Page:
New York City was introduced to Paso Wine Guy last week, in a boisterous dinner at City Winery in the heart of Manhattan. Even the most impassioned jam-band renderings of 70s rock tunes in the main room could not compete with the booming good cheer of Paso Robles' new spokesperson — his voice every bit as fruity, full-bodied and potent as the country reds for which this Central Coast California wine region is known.
Although Paso Vintners admitted that they looked to Dos Equis' "Most Interesting Man in the World" as inspiration for their new campaign and "Face," it does an injustice to the county to simply chalk this up as a gringo knockoff. Because, while some characteristics are the same — the ultra-suave, charismatic, double-Alpha male with better hair than any silver fox has a right to — there is an entire community backing up Paso Wine Guy, whereas the "Most Interesting Man" is one man, alone. Possibly the hardest-working wine region in California when it comes to touring, doing outreach and promoting their products, Paso has always worked hard to educate people about their singularly quirky pocket of the Central Coast.
The region can be tough to wrap one's brain around: French wine nobility cultivate vineyards next to fourth-generation cowboys, and for every sleek new wine bar, there's a cowboy saloon with moose heads hung on the walls. Old vine Zinfandel, classic California Bordeaux varietals and New World Rhone are all grown, and while some winemakers are fanatic in their preferences and purity, others are open to just about any varietal combination, dictating "Throw it all in — even the kitchen sink."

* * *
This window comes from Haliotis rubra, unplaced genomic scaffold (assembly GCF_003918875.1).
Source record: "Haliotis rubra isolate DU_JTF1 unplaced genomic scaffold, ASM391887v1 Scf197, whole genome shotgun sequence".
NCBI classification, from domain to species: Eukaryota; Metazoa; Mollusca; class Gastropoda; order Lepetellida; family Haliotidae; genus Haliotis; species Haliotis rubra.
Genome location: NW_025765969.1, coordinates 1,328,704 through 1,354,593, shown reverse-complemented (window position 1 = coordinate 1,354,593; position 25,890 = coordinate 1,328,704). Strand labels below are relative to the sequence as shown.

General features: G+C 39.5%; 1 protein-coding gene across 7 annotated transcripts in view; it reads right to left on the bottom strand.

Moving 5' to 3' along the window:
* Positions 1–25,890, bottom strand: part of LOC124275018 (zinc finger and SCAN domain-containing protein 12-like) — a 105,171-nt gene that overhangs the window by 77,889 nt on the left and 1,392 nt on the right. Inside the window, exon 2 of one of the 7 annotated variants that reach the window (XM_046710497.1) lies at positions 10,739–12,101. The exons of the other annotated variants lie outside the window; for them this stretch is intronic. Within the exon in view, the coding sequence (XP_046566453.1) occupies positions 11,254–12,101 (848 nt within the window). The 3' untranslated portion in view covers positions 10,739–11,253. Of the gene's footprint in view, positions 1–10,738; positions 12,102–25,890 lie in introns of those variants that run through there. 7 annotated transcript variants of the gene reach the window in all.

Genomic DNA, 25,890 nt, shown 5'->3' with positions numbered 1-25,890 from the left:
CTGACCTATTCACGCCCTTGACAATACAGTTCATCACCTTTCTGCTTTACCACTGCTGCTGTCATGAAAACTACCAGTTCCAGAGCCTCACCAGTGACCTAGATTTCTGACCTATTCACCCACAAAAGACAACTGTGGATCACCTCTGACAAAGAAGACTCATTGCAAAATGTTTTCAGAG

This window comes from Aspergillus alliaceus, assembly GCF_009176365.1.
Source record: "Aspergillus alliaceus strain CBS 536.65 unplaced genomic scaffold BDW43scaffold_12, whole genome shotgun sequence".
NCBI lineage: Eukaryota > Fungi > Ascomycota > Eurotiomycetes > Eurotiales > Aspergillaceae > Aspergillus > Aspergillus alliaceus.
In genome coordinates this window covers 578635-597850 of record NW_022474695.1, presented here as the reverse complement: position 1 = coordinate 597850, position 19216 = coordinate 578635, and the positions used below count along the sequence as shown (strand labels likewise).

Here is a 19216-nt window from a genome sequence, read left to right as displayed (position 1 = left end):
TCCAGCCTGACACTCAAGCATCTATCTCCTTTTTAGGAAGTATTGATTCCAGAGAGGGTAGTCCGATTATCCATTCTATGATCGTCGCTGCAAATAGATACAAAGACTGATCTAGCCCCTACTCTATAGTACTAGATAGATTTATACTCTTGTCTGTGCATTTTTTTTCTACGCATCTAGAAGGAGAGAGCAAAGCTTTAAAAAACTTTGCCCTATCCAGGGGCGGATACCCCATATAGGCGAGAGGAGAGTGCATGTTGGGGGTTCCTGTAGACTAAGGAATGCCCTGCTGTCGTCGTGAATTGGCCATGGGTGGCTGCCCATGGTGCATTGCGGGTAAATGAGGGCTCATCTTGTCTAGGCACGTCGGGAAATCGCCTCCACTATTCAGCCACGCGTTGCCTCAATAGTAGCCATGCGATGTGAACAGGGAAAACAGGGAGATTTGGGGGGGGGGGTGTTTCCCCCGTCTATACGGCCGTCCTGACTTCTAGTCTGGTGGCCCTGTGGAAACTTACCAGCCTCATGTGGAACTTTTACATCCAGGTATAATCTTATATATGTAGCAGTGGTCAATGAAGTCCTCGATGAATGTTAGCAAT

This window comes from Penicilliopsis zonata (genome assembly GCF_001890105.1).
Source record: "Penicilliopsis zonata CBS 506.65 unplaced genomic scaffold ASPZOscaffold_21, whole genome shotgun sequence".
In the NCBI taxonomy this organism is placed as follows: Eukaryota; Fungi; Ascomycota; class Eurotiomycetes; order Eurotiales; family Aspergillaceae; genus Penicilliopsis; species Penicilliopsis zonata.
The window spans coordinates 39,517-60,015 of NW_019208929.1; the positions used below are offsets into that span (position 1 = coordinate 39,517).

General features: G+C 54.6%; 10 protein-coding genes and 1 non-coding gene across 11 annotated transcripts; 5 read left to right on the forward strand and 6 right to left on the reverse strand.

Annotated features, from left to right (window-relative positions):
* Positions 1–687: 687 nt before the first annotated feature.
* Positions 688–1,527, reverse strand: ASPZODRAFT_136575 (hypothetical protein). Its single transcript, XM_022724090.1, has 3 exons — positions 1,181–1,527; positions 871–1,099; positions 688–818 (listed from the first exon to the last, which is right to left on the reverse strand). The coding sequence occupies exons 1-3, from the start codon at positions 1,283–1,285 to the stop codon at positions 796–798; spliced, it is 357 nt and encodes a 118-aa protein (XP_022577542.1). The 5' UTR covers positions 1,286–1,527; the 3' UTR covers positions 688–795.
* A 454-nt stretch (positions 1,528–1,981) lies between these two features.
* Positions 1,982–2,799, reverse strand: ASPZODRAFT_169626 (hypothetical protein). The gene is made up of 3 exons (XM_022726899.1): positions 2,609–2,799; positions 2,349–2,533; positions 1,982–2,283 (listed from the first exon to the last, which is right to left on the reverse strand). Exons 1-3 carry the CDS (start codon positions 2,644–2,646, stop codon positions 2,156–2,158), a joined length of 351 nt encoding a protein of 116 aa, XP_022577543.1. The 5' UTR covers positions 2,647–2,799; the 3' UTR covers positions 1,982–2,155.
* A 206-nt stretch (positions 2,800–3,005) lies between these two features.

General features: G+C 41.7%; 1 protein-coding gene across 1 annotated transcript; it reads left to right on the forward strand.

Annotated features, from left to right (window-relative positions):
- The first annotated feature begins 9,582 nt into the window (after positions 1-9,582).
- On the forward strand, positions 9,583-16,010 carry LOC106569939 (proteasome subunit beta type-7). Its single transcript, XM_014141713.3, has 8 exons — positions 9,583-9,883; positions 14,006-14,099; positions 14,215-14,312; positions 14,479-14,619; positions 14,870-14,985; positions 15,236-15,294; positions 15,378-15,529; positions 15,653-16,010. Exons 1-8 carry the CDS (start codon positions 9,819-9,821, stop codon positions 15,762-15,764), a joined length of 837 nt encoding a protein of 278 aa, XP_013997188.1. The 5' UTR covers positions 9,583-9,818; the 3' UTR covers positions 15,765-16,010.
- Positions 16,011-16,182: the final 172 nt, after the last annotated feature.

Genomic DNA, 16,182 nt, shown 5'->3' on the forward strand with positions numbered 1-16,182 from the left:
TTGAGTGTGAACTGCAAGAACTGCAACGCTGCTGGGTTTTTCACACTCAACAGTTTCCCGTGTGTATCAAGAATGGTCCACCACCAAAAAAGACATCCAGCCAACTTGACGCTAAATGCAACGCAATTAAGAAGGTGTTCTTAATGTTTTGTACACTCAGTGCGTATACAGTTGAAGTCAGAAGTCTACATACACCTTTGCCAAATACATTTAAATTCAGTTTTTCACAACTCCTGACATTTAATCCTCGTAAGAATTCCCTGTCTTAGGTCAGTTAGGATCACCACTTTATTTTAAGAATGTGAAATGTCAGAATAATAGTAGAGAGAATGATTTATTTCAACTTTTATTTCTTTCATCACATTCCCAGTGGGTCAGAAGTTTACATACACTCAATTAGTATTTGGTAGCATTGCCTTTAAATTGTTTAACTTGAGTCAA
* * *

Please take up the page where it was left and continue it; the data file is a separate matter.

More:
Paso Robles is a region full of mavericks and innovators. Utterly unpretentious, it's the sort of place where people from other regions in California gravitate when they find themselves tired of the too-slick, too-pricey scenes in neighboring wine regions. There is a sense of community here that is not exclusive to outsiders: Show up as a visitor, be polite and friendly (as opposed to getting wildly drunk on a limo-tour of tasting rooms), strike up conversations, and by the end of the first day, you'll discover that you and some locals have mutual friends. From that point forward, Paso is happy to be your second home.
This spirit finds its way into the new Paso-promoting short films and even the live events now fronted by Paso Wine Guy. Though he may be able to out-shout a 5-piece rock band, he is easily overpowered by his own countrymen, who, after all, created him in their own collective image. This harvest season, look for him and his Paso friends stirring up the party in the vineyards and the town square, on-screen in a series of ever-more-hilarious video spots, and — if you're lucky — at a tasting party in your town.
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